For the terminally ill: There is something sacred about being in the presence of someone who is leaving this life and entering the next. The reality of death and dying is the great common denominator in the human experience, and no one escapes it. Paupers and kings, intellectuals and uneducated, wealthy and poverty-stricken, all eventually experience death. It is life’s great inevitability.

In Jesus’s day, however, there were times when a person’s appointment with death was postponed because the Prince of life was on hand to forestall the impending or recent death of a person who was otherwise beyond hope. One such case was one of our Lord’s miracles found in the very beginnings of His public ministry in Mark 1:40–45.

In the first century, leprosy was incurable, so when Jesus is approached by a leper it is not surprising to see the Lord’s response to the man’s request for healing:

Moved with compassion, Jesus stretched out His hand and touched him, and said to him, “I am willing; be cleansed.” (mark 1:41)

I’m not sure we appreciate the wonder of this as fully as Jesus’s first-century audience might have. Luke, the physician, tells us that this man was “covered with leprosy” (luke 5:12), meaning the disease was in its advanced stages. The man was dying, yet Jesus’s compassion for the man was stronger than any fear of the leper. Jesus touched the man. (This would have shocked the watching crowd who avoided any and all contact with lepers.) And He restored him to full health.

The compassion of Jesus responded to a man with a terminal illness and defeated death. What amazing power!

For the grieving: As we have just seen, death is life’s great leveler. No one is untouched by it. Not only does this mean we will all eventually die, it also means we will all eventually be touched and broken by the deaths of those we love. Grief is such a profound experience that Israel’s King David, upon hearing of the death of his son Absalom, is described in the depths of grief:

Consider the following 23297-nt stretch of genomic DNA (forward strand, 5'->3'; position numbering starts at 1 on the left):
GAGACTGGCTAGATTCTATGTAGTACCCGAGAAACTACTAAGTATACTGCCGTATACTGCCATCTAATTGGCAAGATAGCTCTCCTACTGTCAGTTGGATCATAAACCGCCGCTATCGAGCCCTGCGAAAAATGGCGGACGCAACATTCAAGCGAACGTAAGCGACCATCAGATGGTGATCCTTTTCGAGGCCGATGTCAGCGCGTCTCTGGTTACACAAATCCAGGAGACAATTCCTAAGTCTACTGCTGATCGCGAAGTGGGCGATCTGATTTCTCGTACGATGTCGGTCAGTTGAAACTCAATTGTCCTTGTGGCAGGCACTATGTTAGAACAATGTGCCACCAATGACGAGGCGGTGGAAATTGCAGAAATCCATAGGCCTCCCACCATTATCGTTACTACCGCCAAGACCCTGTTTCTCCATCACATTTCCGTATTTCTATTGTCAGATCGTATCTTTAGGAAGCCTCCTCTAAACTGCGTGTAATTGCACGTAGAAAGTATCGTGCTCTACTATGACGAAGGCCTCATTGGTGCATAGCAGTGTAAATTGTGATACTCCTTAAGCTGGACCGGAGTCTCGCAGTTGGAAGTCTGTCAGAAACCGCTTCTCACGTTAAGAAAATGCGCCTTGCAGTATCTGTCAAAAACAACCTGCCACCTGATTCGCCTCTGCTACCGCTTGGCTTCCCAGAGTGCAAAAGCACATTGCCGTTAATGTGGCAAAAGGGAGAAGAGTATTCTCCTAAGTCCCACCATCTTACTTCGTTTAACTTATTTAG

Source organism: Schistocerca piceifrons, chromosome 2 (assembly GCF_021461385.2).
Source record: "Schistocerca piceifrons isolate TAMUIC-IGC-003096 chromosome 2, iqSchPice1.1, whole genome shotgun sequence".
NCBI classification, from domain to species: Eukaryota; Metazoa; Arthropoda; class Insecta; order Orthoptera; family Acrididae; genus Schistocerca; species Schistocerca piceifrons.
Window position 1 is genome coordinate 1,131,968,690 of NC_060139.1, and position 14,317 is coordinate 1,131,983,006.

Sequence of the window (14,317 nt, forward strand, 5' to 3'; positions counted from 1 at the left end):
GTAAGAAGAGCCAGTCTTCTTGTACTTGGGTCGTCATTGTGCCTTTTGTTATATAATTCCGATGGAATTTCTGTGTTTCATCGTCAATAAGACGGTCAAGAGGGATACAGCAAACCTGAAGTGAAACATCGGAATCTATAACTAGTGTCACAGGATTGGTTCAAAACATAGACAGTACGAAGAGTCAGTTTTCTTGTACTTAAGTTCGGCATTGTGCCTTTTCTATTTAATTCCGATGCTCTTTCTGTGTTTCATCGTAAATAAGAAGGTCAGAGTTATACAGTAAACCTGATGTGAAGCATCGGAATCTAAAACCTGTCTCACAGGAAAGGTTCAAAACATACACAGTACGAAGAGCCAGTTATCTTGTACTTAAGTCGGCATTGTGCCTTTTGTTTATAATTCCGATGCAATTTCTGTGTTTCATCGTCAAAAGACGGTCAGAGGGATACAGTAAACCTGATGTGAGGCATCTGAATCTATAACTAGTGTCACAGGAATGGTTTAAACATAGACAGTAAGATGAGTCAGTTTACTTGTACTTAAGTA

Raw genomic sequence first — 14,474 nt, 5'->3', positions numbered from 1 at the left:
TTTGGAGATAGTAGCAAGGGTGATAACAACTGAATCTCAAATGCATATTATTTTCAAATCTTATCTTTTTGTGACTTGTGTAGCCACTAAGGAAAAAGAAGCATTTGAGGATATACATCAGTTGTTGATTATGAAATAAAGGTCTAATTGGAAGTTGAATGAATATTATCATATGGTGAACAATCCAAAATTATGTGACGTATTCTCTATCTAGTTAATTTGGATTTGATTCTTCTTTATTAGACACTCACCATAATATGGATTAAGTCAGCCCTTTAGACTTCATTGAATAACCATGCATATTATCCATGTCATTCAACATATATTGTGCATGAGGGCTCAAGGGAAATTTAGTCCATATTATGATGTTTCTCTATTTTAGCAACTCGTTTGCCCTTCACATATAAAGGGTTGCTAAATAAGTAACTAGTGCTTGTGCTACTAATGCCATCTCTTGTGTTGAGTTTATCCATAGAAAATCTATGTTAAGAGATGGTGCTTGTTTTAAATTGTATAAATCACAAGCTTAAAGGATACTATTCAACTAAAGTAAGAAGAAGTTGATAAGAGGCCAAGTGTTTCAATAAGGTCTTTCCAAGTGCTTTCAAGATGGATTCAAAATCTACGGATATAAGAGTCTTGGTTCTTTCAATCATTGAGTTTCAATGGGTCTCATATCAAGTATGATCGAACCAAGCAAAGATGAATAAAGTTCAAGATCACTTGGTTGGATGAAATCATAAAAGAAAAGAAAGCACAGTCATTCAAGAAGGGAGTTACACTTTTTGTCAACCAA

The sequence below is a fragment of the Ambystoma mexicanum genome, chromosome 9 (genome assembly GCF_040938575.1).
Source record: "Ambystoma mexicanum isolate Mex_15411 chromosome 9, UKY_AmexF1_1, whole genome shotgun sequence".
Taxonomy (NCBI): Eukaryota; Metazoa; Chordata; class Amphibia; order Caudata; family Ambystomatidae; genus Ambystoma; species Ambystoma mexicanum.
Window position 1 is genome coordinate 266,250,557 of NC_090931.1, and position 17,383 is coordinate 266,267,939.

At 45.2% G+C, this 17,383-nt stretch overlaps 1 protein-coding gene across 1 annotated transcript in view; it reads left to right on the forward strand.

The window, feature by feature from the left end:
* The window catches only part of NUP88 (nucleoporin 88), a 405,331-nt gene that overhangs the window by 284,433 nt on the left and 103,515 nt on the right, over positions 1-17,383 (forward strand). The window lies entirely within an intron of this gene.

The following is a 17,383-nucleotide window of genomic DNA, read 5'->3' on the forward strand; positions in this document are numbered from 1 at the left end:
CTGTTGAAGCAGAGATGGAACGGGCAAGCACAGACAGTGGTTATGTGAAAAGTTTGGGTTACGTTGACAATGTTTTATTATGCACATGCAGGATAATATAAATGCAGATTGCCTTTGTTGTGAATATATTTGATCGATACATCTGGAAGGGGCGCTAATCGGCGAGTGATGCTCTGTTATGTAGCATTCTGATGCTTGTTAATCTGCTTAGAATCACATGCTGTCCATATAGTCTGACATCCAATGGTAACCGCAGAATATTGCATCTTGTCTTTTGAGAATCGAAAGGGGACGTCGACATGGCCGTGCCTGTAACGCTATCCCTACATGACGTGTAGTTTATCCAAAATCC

The king was deeply moved and went up to the chamber over the gate and wept. And thus he said as he walked, “O my son Absalom, my son, my son Absalom! Would I had died instead of you, O Absalom, my son, my son!” (2 samuel 18:33)

Most parents can appreciate that level of grief. The loss of a child was overwhelming in David’s day and it is in our day as well. And in Jesus’s day, when He encountered a woman grieving the death of her son, it was out of His compassion that He comforted her.

When the Lord saw her, He felt compassion for her, and said to her, “Do not weep.” (luke 7:13)

This woman was a victim of grief not once, but twice. She is described as a widow (luke 7:12), so this is now at least the second time she has walked to the place of burial with a broken heart. But this journey to the tomb would be cut short as death is interrupted by life.

Here, Jesus performed one of three “resuscitation” miracles (see also the raisings of Jairus’s daughter in mark 5 and Lazarus in john 11). Scholars distinguish between resuscitation and resurrection because in resurrection the dead are raised never to experience death again, while in resuscitation miracles the dead are restored to life in the present, but eventually still face death.

These miracles, born out of compassion for the grieving foreshadowed the resurrection of Jesus. His power to restore life to the death, and to conquer death Himself, would lead to Paul’s triumphant declaration:

“O death, where is your victory? O death, where is your sting?” The sting of death is sin, and the power of sin is the law; but thanks be to God, who gives us the victory through our Lord Jesus Christ. (1 corinthians 15:55–57)

Jesus’s compassion responded with power to the condition of fallen humanity so that every aspect of life was addressed. Illness, hunger, blindness, terminal illnesses, and grief were all the target of Jesus’s compassion. His power created a new normal out those experiences of deep pain and heartache.